Ian Buruma writes about politics and culture for a variety of major publications—most frequently for The New York Review of Books, The New Yorker, The New York Times, Corriere della Sera, The Financial Times, and The Guardian. He has served as cultural editor of The Far Eastern Economic Review and Foreign Editor of The Spectator, and in 2008 he was awarded the Erasmus Prize for his "especially important
contribution to culture, society or social science in Europe." He is currently the Henry R. Luce Professor of Democracy, Human Rights, and Journalism at Bard College. His most recent book, "Taming the Gods: Religion and Democracy on Three Continents" was published by Princeton university Press in March, 2010.
Question: Could the U.S. division between church and
state crumble in the near future?
Ian Buruma: I’m not so sure. I think it’s… the system
is fairly robust and… but it has always been contested as far back as
Jefferson, and he was accused by Christians of being a man of Satan who
was not recognizing that the United States was a Christian country,
whereas he of course saw it as the State, as a secular state, so it has
been contested from the beginning.
Question: Is religion in any way a threat to democracy?
Ian Buruma: I think you can’t really answer that
question by yes or no because it depends on what kind of religion, under
what circumstances and so on. It’s not necessarily a threat to
democracy. What is a threat to democracy is if the authority of
organized religion starts to… gets mixed up in what should be secular
Question: How religious are you?
Ian Buruma: Well I never had a religion. Neither of my
parents were religious, so I grew up with no religion at all, so I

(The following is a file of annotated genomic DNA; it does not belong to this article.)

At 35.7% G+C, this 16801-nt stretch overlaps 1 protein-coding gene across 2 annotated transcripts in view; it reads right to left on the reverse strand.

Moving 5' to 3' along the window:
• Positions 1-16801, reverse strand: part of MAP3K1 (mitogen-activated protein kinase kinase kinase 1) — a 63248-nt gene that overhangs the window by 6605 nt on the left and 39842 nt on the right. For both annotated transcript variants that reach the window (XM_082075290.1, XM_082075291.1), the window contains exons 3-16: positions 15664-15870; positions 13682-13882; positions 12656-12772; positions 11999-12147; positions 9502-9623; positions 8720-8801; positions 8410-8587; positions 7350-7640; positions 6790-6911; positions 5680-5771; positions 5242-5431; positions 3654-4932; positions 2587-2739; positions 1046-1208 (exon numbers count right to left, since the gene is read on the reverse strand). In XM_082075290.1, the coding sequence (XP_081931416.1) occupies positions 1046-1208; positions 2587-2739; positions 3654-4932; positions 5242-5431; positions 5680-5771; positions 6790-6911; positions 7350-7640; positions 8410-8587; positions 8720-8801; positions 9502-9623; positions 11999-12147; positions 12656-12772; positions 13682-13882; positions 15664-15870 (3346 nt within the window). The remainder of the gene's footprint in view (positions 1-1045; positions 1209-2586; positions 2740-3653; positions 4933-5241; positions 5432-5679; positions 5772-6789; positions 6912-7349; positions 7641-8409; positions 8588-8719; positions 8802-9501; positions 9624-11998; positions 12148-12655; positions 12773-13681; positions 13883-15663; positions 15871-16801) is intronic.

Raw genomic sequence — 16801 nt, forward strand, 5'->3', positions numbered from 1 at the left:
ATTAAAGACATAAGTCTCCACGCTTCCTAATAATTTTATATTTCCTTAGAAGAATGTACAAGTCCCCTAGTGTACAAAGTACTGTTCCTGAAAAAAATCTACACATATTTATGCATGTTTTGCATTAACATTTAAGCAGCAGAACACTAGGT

suppose I’m an agnostic in the sense that I’m not an aggressive atheist
who has a deep belief in the nonexistence of God. I’m indifferent to
it, which also means I don’t really have an axe to grind and it doesn’t
fill me with rage because I don’t have childhood memories to rebel
against, but nor am I particularly attracted by any kind of religion.
Question: Is that why you chose to take a scholarly look
Ian Buruma: It may have given me a relatively… It may
have enabled me to take a fairly dispassionate view of the problem, but
no, that is not the reason I decided to write it. The book by the way,
is based on three lectures that I gave at Princeton and the reason I
chose the subjects is because clearly in one form or another people see
religion as a challenge again to liberalism and democracy, which wasn’t
true for a while. In Europe people thought that this was a problem that
had been successfully licked. But Islam is now seen as a challenge.
The mobilization of the religious right in the United States is seen as a
challenge and there have been acts of religious-inspired violence in
places like Japan and so on. And so it’s an issue.
Recorded April 21, 2010